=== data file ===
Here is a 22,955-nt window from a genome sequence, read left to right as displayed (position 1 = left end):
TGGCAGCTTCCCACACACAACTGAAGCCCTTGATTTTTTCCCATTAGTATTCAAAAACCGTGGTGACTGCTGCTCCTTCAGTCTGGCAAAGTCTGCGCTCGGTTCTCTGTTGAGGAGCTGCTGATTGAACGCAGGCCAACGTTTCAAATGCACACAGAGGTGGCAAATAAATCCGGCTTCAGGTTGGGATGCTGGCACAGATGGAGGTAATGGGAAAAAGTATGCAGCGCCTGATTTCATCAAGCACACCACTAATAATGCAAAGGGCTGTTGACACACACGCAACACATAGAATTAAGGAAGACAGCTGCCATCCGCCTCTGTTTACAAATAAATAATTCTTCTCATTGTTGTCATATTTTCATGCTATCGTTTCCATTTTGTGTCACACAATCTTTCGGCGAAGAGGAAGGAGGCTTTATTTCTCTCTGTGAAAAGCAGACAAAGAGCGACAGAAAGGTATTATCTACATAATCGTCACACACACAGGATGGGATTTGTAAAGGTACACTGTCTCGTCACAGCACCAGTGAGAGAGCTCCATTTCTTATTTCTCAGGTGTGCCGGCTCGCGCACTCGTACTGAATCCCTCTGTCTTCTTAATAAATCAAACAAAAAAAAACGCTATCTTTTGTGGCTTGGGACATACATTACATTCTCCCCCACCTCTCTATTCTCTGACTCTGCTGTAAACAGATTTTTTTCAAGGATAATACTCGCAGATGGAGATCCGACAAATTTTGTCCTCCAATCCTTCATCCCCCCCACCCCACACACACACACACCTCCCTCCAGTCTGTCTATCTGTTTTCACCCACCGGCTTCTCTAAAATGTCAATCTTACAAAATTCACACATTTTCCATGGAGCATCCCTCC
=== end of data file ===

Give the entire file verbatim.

Here is a 22,955-nt window from a genome sequence, read left to right as displayed (position 1 = left end):
TGGCAGCTTCCCACACACAACTGAAGCCCTTGATTTTTTCCCATTAGTATTCAAAAACCGTGGTGACTGCTGCTCCTTCAGTCTGGCAAAGTCTGCGCTCGGTTCTCTGTTGAGGAGCTGCTGATTGAACGCAGGCCAACGTTTCAAATGCACACAGAGGTGGCAAATAAATCCGGCTTCAGGTTGGGATGCTGGCACAGATGGAGGTAATGGGAAAAAGTATGCAGCGCCTGATTTCATCAAGCACACCACTAATAATGCAAAGGGCTGTTGACACACACGCAACACATAGAATTAAGGAAGACAGCTGCCATCCGCCTCTGTTTACAAATAAATAATTCTTCTCATTGTTGTCATATTTTCATGCTATCGTTTCCATTTTGTGTCACACAATCTTTCGGCGAAGAGGAAGGAGGCTTTATTTCTCTCTGTGAAAAGCAGACAAAGAGCGACAGAAAGGTATTATCTACATAATCGTCACACACACAGGATGGGATTTGTAAAGGTACACTGTCTCGTCACAGCACCAGTGAGAGAGCTCCATTTCTTATTTCTCAGGTGTGCCGGCTCGCGCACTCGTACTGAATCCCTCTGTCTTCTTAATAAATCAAACAAAAAAAAACGCTATCTTTTGTGGCTTGGGACATACATTACATTCTCCCCCACCTCTCTATTCTCTGACTCTGCTGTAAACAGATTTTTTTCAAGGATAATACTCGCAGATGGAGATCCGACAAATTTTGTCCTCCAATCCTTCATCCCCCCCACCCCACACACACACACACCTCCCTCCAGTCTGTCTATCTGTTTTCACCCACCGGCTTCTCTAAAATGTCAATCTTACAAAATTCACACATTTTCCATGGAGCATCCCTCC